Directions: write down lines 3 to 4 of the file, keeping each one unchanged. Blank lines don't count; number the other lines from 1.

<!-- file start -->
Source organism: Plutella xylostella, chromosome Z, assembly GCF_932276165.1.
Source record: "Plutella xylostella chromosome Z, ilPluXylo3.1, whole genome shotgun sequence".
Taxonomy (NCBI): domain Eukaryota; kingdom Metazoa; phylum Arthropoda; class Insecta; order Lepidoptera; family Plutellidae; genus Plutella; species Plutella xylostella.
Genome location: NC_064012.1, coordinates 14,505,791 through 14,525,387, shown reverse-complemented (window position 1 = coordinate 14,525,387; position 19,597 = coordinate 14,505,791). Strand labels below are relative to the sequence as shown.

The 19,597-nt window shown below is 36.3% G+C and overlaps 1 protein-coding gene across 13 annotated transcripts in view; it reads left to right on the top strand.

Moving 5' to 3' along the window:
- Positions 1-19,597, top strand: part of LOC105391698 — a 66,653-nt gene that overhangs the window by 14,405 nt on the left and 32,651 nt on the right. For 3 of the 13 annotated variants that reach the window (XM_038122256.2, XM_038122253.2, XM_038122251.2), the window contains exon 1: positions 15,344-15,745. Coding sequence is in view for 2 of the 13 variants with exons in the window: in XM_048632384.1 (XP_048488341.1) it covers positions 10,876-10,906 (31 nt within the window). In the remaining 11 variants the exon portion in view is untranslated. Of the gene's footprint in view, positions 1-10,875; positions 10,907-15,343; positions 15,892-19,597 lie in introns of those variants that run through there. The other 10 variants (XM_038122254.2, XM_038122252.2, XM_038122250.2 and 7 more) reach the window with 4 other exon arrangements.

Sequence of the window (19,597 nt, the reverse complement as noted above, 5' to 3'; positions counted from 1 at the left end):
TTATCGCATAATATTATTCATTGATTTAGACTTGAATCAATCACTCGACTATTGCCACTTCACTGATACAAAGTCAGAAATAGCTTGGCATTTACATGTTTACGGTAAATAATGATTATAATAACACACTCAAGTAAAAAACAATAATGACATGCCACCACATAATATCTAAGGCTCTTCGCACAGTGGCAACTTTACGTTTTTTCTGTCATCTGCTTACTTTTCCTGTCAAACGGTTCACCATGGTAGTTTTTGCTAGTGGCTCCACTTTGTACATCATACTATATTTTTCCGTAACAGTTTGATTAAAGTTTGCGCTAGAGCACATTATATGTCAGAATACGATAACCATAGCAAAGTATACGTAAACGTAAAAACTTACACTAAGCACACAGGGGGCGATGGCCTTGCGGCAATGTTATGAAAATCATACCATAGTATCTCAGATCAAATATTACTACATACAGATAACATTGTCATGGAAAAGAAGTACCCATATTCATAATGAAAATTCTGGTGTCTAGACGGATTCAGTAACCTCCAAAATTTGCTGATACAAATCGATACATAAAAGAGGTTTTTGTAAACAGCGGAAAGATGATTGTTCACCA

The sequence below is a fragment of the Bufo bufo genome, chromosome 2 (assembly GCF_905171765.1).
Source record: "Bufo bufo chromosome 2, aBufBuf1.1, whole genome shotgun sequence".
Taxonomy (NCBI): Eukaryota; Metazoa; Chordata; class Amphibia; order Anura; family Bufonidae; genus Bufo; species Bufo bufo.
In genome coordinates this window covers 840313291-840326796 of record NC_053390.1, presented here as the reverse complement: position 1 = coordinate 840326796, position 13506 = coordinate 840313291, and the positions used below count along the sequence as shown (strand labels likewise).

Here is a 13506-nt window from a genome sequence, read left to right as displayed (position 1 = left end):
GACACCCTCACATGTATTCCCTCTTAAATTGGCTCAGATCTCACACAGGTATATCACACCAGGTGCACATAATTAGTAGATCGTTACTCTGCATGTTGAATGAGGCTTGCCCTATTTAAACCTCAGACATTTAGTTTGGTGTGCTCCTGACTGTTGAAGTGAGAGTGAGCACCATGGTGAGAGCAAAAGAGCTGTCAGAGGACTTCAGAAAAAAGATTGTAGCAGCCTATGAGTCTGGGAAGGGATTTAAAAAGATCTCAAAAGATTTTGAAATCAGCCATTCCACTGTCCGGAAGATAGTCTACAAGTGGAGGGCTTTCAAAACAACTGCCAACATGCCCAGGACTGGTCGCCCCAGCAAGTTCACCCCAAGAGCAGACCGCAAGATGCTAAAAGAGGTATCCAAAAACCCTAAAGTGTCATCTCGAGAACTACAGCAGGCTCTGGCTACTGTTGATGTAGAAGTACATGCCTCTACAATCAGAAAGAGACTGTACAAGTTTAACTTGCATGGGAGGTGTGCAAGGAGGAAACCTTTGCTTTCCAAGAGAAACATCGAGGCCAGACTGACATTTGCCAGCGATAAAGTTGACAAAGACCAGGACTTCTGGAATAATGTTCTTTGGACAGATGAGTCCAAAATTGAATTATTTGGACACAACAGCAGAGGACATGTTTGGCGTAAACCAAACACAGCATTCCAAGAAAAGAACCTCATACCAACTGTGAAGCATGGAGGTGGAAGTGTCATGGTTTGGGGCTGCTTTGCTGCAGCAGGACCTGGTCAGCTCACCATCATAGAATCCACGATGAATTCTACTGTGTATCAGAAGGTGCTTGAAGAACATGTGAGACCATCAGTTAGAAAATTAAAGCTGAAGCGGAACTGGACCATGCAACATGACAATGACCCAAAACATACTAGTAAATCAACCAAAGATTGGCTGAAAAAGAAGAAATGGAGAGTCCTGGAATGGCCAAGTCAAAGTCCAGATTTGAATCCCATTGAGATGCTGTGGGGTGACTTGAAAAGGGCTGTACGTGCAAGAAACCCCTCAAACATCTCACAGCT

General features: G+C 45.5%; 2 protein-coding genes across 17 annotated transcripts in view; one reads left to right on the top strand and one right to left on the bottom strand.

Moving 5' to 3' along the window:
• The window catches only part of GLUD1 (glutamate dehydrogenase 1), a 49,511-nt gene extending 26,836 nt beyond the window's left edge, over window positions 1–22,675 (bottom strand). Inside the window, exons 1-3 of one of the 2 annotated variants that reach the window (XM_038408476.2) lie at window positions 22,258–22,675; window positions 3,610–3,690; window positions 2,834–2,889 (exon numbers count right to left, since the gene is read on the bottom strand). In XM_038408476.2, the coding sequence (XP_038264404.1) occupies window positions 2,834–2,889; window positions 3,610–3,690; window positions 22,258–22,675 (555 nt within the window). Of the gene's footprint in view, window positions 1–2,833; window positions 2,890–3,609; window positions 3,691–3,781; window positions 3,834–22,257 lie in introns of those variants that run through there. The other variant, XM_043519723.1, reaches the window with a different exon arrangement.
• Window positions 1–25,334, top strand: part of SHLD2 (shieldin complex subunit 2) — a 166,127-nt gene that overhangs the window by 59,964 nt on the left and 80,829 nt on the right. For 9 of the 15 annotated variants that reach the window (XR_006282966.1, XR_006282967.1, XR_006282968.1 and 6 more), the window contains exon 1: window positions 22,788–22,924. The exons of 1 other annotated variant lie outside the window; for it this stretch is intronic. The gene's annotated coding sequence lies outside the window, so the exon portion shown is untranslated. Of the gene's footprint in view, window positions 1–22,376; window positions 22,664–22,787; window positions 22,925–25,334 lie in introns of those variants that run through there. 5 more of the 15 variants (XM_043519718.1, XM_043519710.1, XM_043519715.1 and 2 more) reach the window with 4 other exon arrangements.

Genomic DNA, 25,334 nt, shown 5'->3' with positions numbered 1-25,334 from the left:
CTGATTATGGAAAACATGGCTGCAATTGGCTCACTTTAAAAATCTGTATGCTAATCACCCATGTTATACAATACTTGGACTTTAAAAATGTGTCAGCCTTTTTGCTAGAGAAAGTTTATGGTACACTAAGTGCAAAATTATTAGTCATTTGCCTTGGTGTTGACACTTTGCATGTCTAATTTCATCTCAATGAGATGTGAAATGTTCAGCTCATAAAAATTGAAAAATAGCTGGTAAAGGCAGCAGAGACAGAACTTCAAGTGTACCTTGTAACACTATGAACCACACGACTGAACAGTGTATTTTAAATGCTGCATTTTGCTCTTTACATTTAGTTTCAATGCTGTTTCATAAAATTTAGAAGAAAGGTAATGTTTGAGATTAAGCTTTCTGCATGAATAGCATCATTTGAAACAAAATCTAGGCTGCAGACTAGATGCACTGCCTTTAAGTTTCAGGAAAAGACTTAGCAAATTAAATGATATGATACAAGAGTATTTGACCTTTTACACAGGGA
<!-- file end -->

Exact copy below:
Taxonomy (NCBI): domain Eukaryota; kingdom Metazoa; phylum Arthropoda; class Insecta; order Lepidoptera; family Plutellidae; genus Plutella; species Plutella xylostella.
Genome location: NC_064012.1, coordinates 14,505,791 through 14,525,387, shown reverse-complemented (window position 1 = coordinate 14,525,387; position 19,597 = coordinate 14,505,791). Strand labels below are relative to the sequence as shown.